Exhibition tells truth about Broadwater Farm
September 29, 2011 — Review
Written by Harmit Athwal
An exhibition on the history of the Broadwater Farm estate should be compulsory viewing for all Londoners, young and old.
‘The story of a community, 1967-2010′, tells the history of the Broadwater Farm estate and the Broadwater Farm Youth Association, from their inception and construction to the struggles for better conditions by the black and white communities living on the estate. It shows how the estate turned from a housing solution to a housing nightmare. And it is ironic that, in its early (pre-riot) days, Broadwater Farm was visited by dignitaries from across the world as a model of good community organising.
This exhibition shows that Broadwater Farm has been far more than the scene of riots in 1985 and now 2011, far more than the venue for the killing of PC Keith Blakelock. Beautiful black and white portraits (by Nigel Norie) taken on the estate of local characters show a humanity which can be quite lost if one sees the imposing images of the high-rise estate. The people, who were interviewed by a lone researcher/curator (Odin Biddulph), make the exhibition what it is – a story from the heart of a local community, that has been endlessly demonised by the popular press. The exhibition is a testament to the courage of the people of the Broadwater Farm estate in managing to bring about major change and their struggles to continue to fight for change in the ferocious aftermath of the riot.
There are copies of archive documents, copies of the Broadwater Farm Defence Campaign News, posters advertising public meetings, books and records from the time. There is also very rare footage (provided by one of those interviewed) of a speech given by Bernie Grant and Dolly Kiffin singing ‘We shall overcome’ at the opening of the remembrance garden for PC Keith Blakelock and Cynthia Jarrett (the other and usually forgotten victim of the riots of 1985). Many valuable artefacts and memories have been donated to the exhibition, including a painting ‘Boiling Point’ by Bernette Hall (pictured above), which was used to raise funds for the Broadwater Farm Defence Campaign, (that supported the Tottenham 3 – Winston Silcott, Engin Raghip and Mark Braithwaite).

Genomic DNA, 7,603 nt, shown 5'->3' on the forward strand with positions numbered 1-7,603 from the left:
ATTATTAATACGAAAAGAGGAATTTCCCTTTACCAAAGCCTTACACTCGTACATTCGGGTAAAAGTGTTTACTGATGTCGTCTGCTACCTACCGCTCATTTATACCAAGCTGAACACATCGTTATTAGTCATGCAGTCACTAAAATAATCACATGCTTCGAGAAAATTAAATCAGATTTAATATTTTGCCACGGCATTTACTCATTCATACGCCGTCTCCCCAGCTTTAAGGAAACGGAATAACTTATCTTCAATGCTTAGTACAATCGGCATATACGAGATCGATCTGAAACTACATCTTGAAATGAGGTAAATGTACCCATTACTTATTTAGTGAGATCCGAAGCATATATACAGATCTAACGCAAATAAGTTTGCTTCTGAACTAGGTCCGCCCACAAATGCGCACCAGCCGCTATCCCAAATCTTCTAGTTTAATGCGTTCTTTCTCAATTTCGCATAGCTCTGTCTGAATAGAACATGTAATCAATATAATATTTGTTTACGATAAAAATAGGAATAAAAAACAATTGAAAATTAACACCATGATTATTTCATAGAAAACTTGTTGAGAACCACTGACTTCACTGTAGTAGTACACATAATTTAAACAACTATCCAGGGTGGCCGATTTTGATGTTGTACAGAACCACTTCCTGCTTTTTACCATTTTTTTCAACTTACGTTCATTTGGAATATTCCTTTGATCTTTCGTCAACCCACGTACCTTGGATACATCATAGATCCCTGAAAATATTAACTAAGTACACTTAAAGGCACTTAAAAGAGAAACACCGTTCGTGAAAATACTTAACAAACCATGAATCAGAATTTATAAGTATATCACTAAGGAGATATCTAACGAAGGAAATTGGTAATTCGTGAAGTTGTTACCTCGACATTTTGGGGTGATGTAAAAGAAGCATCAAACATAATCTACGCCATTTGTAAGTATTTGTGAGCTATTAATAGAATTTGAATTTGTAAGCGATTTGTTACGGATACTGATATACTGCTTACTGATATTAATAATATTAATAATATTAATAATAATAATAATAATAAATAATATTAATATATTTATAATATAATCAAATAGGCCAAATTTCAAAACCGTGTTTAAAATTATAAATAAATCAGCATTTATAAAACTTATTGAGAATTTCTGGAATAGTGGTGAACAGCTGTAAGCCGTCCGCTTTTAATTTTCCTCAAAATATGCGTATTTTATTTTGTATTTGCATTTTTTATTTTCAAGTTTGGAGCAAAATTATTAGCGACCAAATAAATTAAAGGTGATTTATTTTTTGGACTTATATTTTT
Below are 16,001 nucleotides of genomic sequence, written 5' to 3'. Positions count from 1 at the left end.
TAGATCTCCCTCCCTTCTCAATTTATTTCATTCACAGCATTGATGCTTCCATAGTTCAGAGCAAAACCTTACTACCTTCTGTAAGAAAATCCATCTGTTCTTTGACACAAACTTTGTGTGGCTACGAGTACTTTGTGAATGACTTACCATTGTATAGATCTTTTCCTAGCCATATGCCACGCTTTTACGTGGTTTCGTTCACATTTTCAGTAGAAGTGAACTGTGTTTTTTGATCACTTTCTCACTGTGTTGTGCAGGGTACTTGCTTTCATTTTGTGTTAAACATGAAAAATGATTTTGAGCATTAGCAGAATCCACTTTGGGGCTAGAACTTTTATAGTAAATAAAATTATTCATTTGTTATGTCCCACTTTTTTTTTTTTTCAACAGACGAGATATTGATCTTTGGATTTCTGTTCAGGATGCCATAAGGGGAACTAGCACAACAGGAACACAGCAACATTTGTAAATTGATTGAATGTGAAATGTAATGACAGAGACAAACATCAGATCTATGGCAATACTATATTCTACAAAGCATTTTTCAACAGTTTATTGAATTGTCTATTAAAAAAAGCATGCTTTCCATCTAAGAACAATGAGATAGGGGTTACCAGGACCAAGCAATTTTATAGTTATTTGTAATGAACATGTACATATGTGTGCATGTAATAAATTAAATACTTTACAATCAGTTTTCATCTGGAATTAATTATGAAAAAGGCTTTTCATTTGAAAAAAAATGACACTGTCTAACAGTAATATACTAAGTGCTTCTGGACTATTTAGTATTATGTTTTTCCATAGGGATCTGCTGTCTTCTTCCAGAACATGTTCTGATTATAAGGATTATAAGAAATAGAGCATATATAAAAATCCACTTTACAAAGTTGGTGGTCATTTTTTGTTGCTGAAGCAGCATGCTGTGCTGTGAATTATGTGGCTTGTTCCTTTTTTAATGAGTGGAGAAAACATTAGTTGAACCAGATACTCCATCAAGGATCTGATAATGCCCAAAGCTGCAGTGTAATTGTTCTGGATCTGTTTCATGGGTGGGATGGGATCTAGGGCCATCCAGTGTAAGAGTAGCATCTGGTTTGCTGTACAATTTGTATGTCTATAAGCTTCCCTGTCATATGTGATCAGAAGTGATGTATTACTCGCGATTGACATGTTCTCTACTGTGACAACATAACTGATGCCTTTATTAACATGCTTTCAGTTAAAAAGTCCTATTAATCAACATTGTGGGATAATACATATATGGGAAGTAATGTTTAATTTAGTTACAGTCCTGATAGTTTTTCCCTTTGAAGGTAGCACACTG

The panel that explains the history to the 1985 riots could quite easily be an observation on the more recent events in Tottenham following the killing of Mark Duggan. (Read an IRR News story: ‘The spotlight is back on black deaths at the hands of police’.)
The exhibition, after spending six weeks at the community centre on the Broadwater Farm, is currently on show at Bruce Castle Museum in the picturesque Bruce Castle Park. The museum is a repository of local history located in a sixteenth century manor house. And apparently, back in the day, all new Haringey Council employees were inducted into their jobs and the borough’s history at the museum. Sadly, now, due to cut backs this no longer takes place and the museum receives far less footfall than it should. The exhibition and the museum are true hidden gems in London’s past (and future). There will be an official launch of the exhibition on 20 October at the museum, with Clasford Stirling, a founding member of the Broadwater Farm Youth Association in 1981 (who runs one of London’s most successful football academies on the estate) in conversation with a special guest.
Bruce Castle Museum is located on Lordship Lane, Tottenham, N17 8NU. Opening hours: Wednesday to Sunday 1pm - 5pm.
The Institute of Race Relations is precluded from expressing a corporate view: any opinions expressed are therefore those of the authors.